Reach: 10 Nearly 40 years on, Goldfinger is still the crown jewel of the Bond lineup; likewise for its theme. Here is a video of Frasier and Niles Crane singing it, if that's your thing.
Cohesion: 7 You're right, if we had to name any song aside from Norman's "Dr. No" title theme as the archetype, it would undoubtedly be "Goldfinger." But that state of affairs came about organically because of its strength, so also awarding it a top-shelf cohesion rating would be double-dipping. Instead, we'll give it the same five points we gave to "Thunderball" because of the lyrical focus on the villain, and then bump it up a couple more notches for clever use of the suspense motif.
The glaring omission here is, of course, Adele's "Skyfall," released on October 5, which was also the 50th anniversary of the release of Dr. No. Problem is, we're not yet in a position to assess the reach value yet, since it's so new. But nonetheless:
Strength: 5 The vocals are fairly shapeless, but Daniel Craig says he cried when he first heard it (which seems like a very un-Bond-like thing to do in that scenario).
Cohesion: 8 Adele leaves a lot to be desired on her end, including an inexplicable omission of the suspense motif after laying the proper chordal groundwork as pioneered by Cornell — this is the same mistake Jack White made. (Correction: Adele's "Skyfall" does briefly use the suspense motif, but because she already scored very highly on cohesion anyway, this does not change any of our other conclusions.) With that said, there's something about the combination of vague apocalyptic platitudes and plodding tempo that's absolutely bone-chilling in the context of this film series. This is what watching a slow-motion replay of the Hindenburg disaster would probably feel like, and that seems a suitable level of dread for Bond to face off against.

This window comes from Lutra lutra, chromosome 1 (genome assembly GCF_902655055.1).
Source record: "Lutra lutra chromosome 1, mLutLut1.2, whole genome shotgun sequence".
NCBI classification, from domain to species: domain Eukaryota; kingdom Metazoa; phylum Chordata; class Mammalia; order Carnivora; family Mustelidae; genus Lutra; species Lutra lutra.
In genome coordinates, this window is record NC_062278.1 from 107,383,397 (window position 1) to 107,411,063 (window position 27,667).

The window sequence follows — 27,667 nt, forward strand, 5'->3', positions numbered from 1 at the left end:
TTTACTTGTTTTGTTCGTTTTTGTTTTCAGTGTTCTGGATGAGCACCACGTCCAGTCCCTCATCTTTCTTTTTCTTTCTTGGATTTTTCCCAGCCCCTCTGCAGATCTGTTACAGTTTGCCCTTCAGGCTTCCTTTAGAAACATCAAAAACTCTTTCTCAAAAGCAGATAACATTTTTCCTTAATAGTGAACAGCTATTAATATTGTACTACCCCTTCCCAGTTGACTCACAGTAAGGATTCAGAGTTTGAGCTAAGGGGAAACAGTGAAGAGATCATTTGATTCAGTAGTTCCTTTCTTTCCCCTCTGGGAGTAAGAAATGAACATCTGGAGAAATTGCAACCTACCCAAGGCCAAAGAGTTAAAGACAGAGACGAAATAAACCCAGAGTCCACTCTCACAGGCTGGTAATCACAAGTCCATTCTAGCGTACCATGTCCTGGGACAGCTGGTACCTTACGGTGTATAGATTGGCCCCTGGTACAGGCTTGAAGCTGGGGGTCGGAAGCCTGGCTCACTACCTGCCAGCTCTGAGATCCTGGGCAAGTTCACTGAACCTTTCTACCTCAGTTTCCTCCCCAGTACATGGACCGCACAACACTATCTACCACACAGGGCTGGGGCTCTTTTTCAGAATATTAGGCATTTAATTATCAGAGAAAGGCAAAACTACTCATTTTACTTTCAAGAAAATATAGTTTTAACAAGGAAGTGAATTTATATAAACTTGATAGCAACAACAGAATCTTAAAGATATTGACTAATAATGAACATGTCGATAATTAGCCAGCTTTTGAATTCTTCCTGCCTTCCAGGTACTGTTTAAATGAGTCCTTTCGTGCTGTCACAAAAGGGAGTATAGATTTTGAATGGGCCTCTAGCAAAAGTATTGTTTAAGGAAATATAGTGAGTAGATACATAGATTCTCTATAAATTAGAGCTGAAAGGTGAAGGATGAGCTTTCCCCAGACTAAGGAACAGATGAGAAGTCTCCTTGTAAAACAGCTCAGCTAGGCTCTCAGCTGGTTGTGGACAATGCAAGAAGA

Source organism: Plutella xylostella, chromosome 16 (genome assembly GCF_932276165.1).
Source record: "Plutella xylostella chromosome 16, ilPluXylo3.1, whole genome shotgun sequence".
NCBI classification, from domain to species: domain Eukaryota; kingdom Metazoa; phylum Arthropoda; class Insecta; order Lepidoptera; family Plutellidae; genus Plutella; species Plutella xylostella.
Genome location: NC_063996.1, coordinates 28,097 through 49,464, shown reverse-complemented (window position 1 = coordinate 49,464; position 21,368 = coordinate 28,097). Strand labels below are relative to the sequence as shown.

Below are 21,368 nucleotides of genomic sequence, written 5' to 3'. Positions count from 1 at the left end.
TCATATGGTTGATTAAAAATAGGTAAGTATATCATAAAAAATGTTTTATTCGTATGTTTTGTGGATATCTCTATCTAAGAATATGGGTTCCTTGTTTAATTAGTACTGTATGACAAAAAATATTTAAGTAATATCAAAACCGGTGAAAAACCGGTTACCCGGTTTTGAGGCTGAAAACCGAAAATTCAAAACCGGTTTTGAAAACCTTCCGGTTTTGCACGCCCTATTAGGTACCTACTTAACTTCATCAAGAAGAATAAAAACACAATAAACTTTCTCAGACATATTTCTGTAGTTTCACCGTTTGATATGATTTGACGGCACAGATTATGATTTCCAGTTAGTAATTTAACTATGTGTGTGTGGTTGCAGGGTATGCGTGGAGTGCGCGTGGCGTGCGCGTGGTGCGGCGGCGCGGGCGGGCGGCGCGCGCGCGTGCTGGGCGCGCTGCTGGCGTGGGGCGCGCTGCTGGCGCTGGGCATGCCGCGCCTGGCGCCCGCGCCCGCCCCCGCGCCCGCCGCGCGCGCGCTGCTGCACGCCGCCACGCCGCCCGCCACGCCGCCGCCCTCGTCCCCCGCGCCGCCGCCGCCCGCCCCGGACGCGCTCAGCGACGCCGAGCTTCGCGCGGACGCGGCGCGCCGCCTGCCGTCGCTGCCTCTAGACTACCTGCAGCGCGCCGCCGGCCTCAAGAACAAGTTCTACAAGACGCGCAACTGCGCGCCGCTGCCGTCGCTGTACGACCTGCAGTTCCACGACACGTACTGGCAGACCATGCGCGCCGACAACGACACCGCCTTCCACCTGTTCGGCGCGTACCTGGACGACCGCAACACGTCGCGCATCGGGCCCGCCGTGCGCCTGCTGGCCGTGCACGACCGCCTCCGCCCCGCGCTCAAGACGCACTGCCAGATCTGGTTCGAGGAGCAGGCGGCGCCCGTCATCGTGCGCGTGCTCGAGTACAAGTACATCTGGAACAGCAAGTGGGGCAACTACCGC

So even if her song goes on to Paul McCartney and Duran Duran levels of fame on the reach metric, Adele is looking at maximum overall rating of 7.67. And while a perfect score for reach initially seems quite unlikely in our age of piracy and fractured tastes, if there's any star in 2012 with the power to move serious units, it's Adele: 21 was the definition of an evergreen hit through most of 2011 and early 2012, topping album sales charts in both the U.S. and UK well over a year after its initial release. In the grand scheme of things it hasn't been that long since the sales figures for "Die Another Day" eclipsed its zero strength rating. It could happen! But even then, Adele would still rank just below Garbage, who have pulled off the seemingly impossible feat of numerically tying with "Goldfinger," which still gets the edge and a bump up into the no. 1 slot due to its existing cultural inertia more than anything else.
While it's not especially surprising that "Goldfinger" took the top slot here, it's encouraging that Adele can hypothetically reach all the way to 7.67, because it means unseating Shirley Bassey is still within the realm of possibility. Here's how to do it with the next film: